March 28, 2017 – West Bend, WI – Bob Brandt, 89, of West Bend is one of 90 veterans on the upcoming April 8 Stars & Stripes Honor Flight to Washington D.C.
Brandt was drafted at 18 years old; he had just graduated Wauwatosa High School. “They asked me what branch of the service I wanted,” he said. “My dad had been in the Navy and I said ‘Navy’ and the guy stamped it Army.” Brandt pounded the table and laughed at the memory.
Brandt completed basic training at Fort Lewis, southwest of Tacoma, Washington. He then shipped out of Fort Lawton, Seattle for Japan. “I was stationed in Shinagawa, just south of Tokyo by about five railroad stops,” he said.
The year was 1946; WWII was over and it was the Army of Occupation.
Brandt was initially stationed in Tokyo Bay on an island where ships would unload supplies that would go to a warehouse. “I took my break and went to the typewriter,” he said. “I would just hunt and poke but a sergeant came down and saw me typing and the next day I got an order to report to headquarters.”
Brandt recalled being told to sit down in front of a typewriter. “They gave me a stack of court-martial cases to transcribe,” he said. “You could only have three errors per page and there were duplicate copies and I called the sergeant over and said I can’t do that, I can’t transcribe.”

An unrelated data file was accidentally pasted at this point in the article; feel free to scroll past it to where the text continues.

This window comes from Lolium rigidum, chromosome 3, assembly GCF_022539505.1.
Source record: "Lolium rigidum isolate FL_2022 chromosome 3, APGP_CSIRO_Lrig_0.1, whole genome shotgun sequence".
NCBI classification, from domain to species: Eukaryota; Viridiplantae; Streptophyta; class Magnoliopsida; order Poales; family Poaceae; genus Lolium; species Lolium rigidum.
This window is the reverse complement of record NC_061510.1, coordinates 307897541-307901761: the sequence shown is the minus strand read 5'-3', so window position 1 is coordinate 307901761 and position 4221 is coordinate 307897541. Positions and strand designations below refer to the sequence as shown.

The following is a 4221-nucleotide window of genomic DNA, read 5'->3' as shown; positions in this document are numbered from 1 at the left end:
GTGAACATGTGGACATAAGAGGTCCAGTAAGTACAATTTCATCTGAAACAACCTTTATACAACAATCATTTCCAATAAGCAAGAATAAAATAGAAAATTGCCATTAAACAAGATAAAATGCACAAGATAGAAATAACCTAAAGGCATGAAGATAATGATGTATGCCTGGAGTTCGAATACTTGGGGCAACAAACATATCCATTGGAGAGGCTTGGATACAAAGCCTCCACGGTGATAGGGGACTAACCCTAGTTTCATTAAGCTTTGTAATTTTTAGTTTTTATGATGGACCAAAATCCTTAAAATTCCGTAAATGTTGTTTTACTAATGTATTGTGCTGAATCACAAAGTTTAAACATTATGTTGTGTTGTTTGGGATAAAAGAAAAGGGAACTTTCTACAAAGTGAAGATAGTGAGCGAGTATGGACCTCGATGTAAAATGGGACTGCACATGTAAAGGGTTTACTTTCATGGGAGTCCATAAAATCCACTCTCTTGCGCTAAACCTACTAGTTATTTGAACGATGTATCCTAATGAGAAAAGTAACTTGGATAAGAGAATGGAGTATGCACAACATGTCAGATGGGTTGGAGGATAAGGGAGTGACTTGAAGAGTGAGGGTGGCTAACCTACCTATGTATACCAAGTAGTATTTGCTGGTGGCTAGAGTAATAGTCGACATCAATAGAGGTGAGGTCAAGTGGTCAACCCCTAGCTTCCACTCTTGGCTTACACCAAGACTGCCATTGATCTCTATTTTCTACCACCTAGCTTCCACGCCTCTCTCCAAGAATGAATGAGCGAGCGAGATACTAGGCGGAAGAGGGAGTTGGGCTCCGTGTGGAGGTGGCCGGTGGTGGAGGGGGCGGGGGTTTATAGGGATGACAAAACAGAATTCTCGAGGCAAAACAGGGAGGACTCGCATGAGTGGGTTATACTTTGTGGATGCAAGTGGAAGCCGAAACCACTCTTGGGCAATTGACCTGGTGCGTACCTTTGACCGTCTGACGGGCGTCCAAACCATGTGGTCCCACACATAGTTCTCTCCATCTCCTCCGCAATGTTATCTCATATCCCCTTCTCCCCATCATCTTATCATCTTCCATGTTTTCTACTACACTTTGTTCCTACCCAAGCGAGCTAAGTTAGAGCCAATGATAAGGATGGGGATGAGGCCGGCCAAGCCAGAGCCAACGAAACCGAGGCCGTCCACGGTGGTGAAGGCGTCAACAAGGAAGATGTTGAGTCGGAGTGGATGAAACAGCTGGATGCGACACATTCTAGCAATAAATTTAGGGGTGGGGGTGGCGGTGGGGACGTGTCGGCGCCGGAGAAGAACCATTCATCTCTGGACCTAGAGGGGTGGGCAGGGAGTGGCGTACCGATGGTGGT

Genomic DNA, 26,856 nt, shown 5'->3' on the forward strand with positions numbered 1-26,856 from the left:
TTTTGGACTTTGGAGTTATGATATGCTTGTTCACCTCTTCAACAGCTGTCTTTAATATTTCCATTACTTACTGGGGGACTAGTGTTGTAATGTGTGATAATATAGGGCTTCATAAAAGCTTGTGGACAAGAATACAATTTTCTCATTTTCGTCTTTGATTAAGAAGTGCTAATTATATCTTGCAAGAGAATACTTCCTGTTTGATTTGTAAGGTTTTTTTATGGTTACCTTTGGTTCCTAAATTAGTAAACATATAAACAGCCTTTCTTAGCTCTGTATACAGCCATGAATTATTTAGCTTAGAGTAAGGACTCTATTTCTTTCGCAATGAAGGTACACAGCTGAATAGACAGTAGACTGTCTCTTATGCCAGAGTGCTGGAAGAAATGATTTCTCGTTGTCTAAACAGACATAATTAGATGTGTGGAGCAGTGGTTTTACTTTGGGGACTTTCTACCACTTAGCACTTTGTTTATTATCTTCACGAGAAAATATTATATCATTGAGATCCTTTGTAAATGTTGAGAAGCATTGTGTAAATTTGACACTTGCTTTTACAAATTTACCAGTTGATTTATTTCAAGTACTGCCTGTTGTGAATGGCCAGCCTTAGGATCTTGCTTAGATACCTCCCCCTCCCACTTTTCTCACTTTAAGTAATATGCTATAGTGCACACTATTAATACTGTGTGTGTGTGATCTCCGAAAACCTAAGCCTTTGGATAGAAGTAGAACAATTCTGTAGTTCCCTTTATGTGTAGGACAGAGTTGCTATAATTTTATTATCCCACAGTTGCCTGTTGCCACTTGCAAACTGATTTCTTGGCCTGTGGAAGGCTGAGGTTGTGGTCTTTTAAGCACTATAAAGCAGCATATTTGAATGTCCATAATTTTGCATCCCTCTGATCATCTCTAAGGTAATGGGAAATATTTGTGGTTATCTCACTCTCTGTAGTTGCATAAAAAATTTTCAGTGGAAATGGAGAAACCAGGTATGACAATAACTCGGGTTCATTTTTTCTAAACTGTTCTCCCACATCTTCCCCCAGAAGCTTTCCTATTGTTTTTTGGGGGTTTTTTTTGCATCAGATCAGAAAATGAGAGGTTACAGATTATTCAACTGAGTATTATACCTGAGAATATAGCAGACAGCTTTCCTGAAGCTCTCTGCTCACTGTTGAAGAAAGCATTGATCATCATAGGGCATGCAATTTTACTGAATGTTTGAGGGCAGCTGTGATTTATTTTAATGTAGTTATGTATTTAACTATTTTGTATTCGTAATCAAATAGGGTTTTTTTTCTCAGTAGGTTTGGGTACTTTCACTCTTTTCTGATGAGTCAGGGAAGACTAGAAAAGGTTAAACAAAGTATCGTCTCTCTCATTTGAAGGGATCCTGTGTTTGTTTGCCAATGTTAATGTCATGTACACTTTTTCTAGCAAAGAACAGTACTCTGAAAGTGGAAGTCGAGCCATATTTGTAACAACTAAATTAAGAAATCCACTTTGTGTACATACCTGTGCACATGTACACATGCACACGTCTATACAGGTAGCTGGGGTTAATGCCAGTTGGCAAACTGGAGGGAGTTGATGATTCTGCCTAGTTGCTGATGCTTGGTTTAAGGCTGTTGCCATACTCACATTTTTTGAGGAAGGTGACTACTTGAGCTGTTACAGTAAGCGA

Brandt said he managed to remain a clerk at headquarters but he was replaced by a Japanese girl who could type.
“It was a good deal because we had good meals and it was like going to work,” he said. “We had three Japanese boys in our barracks that shined our shoes and made our beds.”
In April 1947, Brandt received his notice of separation; he returned to the states and received an honorable discharge. “It was odd because I went in April 24, 1946 and got out on the same day just a year later,” he said.
At 19 years old Brandt picked up a couple part time jobs, went to Marquette University to study marketing and met his wife Audrey.
“I worked two years for Swift and Company, a meat packing company,” he said. “We were selling canned goods, meats and baby food, and we sold to a lot of corner grocery stores.”
Tranferred to the meat department, Brandt quit and went to work for Broan NuTone, now Broan Manufacturing. “I started as assistant office manager and when Broan moved to Hartford I went out there with them,” he said.
Brandt stayed with the company for nearly 39 years.
Eager for the Honor Flight, Brandt said this will be a return trip to D.C. “I’ve seen the Vietnam Memorial but I haven’t been to the WWII Memorial,” he said.
A.J. Brandt, a grandson, will be Brandt’s guardian. “He kind of picked me,” laughed Brandt. “I wasn’t going to do this because I don’t really feel like a veteran. I had a vacation in Japan for a year courtesy of the government. These fellas who went through so much, I didn’t feel it would be right for me to take up a place.”
Brandt talked to a few other vets who had been on the Honor Flight and they convinced him he was worthy enough to go.
Two other Washington-County area veterans on the April 8 flight include Raymond Grund of West Bend and Bill Mayer of Hartford, both served in the Korean War Army.